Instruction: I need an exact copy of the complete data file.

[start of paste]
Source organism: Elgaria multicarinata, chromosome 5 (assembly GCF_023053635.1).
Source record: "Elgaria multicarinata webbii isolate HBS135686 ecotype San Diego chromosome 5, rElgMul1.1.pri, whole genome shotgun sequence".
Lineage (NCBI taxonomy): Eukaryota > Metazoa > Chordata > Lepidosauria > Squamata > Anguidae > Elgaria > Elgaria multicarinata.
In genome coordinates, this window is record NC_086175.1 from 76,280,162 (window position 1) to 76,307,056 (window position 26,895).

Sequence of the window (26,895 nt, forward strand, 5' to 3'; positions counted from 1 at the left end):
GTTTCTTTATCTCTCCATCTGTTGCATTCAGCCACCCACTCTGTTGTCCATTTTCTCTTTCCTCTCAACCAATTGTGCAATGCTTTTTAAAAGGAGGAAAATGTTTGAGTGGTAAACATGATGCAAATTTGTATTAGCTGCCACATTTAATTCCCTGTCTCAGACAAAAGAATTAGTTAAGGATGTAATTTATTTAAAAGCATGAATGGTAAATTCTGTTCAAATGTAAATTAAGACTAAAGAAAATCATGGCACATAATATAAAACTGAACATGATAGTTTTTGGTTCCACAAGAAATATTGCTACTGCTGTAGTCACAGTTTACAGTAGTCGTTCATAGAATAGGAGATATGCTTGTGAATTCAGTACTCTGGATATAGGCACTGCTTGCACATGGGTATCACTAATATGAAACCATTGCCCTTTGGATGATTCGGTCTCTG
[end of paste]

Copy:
Source organism: Elgaria multicarinata, chromosome 5 (assembly GCF_023053635.1).
Source record: "Elgaria multicarinata webbii isolate HBS135686 ecotype San Diego chromosome 5, rElgMul1.1.pri, whole genome shotgun sequence".
Lineage (NCBI taxonomy): Eukaryota > Metazoa > Chordata > Lepidosauria > Squamata > Anguidae > Elgaria > Elgaria multicarinata.
In genome coordinates, this window is record NC_086175.1 from 76,280,162 (window position 1) to 76,307,056 (window position 26,895).

Sequence of the window (26,895 nt, forward strand, 5' to 3'; positions counted from 1 at the left end):
GTTTCTTTATCTCTCCATCTGTTGCATTCAGCCACCCACTCTGTTGTCCATTTTCTCTTTCCTCTCAACCAATTGTGCAATGCTTTTTAAAAGGAGGAAAATGTTTGAGTGGTAAACATGATGCAAATTTGTATTAGCTGCCACATTTAATTCCCTGTCTCAGACAAAAGAATTAGTTAAGGATGTAATTTATTTAAAAGCATGAATGGTAAATTCTGTTCAAATGTAAATTAAGACTAAAGAAAATCATGGCACATAATATAAAACTGAACATGATAGTTTTTGGTTCCACAAGAAATATTGCTACTGCTGTAGTCACAGTTTACAGTAGTCGTTCATAGAATAGGAGATATGCTTGTGAATTCAGTACTCTGGATATAGGCACTGCTTGCACATGGGTATCACTAATATGAAACCATTGCCCTTTGGATGATTCGGTCTCTG